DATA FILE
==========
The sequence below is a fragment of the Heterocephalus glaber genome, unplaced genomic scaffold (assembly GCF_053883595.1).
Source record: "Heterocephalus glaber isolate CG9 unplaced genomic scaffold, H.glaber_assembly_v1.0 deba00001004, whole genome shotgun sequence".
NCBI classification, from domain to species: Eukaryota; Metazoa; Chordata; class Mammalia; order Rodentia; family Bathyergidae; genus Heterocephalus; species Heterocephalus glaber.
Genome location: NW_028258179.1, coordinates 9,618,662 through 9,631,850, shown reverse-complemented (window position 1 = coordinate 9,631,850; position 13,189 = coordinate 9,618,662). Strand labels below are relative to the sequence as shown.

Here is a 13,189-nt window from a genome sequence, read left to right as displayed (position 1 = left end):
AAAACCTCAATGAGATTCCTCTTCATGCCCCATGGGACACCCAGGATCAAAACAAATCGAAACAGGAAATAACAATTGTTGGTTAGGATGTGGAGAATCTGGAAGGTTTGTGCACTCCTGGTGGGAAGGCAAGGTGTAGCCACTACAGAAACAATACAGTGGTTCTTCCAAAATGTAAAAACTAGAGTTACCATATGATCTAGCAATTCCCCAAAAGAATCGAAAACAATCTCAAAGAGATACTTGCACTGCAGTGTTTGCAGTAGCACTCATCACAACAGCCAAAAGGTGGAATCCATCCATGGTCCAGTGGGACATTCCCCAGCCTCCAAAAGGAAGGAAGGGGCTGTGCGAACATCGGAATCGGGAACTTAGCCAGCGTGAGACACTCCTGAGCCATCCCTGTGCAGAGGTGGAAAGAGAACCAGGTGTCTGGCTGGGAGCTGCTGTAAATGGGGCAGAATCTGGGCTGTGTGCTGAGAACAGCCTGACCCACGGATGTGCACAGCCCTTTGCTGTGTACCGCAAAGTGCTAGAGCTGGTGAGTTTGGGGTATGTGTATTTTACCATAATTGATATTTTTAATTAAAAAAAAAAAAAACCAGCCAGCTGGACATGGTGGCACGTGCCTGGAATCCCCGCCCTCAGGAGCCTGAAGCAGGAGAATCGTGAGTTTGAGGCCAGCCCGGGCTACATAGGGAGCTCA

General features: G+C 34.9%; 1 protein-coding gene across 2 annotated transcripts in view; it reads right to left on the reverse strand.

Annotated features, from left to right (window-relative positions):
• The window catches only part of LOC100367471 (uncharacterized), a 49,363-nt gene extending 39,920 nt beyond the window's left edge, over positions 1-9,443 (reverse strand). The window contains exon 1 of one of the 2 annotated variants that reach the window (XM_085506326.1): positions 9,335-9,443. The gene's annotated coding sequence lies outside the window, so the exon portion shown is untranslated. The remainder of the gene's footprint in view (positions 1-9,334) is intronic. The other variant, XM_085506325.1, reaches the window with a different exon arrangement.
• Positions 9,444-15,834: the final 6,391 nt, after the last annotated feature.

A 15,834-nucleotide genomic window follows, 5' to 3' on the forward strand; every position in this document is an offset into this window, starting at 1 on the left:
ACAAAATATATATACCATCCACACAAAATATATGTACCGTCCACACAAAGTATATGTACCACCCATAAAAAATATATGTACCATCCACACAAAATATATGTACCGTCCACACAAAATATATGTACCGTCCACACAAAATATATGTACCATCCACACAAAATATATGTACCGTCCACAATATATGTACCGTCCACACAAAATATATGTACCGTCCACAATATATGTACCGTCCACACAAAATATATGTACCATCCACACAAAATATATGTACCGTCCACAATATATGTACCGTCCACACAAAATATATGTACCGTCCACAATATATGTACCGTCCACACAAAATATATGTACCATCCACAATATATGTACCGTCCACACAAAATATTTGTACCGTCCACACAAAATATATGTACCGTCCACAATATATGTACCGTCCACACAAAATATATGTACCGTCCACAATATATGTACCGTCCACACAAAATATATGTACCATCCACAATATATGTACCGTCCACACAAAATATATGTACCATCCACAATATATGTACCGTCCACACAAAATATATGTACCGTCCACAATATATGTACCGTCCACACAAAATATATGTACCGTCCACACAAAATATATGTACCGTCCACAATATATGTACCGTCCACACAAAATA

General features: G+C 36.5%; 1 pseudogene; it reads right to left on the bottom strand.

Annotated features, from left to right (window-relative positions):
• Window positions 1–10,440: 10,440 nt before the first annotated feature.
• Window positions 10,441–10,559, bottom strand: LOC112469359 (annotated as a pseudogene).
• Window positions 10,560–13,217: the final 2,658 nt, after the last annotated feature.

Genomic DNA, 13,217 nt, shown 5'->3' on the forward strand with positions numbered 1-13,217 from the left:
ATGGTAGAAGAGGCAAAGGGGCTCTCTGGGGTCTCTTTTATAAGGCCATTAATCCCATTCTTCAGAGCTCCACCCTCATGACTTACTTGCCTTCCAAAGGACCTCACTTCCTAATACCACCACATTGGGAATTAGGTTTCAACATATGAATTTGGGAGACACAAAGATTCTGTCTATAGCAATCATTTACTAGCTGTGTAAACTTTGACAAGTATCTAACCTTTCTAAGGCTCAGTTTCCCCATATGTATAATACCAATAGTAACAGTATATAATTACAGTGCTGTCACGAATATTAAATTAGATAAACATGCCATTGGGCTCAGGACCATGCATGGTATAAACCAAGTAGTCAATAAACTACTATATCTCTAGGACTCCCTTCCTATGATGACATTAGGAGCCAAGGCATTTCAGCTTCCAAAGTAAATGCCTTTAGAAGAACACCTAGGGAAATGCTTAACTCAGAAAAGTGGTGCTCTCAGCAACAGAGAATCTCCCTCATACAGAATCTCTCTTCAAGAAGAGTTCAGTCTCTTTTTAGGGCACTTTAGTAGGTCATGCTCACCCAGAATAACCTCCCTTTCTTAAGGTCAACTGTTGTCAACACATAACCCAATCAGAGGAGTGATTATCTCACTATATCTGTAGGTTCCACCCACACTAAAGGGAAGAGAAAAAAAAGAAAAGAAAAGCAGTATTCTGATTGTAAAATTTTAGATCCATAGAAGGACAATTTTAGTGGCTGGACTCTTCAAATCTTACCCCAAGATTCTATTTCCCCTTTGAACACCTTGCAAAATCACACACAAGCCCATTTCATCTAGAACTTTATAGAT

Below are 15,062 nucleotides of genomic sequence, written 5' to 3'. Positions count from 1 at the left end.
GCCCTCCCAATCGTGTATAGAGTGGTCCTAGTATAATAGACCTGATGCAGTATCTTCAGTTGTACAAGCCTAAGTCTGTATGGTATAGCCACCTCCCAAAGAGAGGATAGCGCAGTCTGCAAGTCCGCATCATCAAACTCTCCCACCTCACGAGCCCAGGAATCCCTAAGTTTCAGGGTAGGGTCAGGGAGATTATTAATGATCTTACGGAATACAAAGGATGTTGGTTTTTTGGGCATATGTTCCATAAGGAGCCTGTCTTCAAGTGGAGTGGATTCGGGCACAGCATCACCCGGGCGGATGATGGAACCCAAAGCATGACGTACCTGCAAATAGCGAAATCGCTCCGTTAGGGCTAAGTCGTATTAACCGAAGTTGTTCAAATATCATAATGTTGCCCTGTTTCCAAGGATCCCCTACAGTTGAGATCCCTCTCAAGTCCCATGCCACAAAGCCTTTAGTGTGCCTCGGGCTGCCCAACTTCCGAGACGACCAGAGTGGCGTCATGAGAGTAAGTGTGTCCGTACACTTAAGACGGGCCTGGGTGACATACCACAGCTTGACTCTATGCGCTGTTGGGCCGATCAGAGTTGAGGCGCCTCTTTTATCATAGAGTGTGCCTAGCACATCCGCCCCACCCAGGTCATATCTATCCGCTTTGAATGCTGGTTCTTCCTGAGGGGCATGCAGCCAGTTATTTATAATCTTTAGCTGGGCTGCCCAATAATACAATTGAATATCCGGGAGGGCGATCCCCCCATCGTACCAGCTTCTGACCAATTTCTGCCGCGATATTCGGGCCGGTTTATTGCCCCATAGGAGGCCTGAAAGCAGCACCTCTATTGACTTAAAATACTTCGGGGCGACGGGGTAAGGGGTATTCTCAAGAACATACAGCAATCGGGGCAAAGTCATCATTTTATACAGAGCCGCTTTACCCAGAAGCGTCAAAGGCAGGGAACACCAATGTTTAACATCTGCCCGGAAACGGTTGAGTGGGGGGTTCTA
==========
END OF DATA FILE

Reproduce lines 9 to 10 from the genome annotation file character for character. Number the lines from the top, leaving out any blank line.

• The window catches only part of LOC100367471 (uncharacterized), a 49,363-nt gene extending 39,920 nt beyond the window's left edge, over positions 1-9,443 (reverse strand). The window contains exon 1 of one of the 2 annotated variants that reach the window (XM_085506326.1): positions 9,335-9,443. The gene's annotated coding sequence lies outside the window, so the exon portion shown is untranslated. The remainder of the gene's footprint in view (positions 1-9,334) is intronic. The other variant, XM_085506325.1, reaches the window with a different exon arrangement.
• Positions 9,444-15,834: the final 6,391 nt, after the last annotated feature.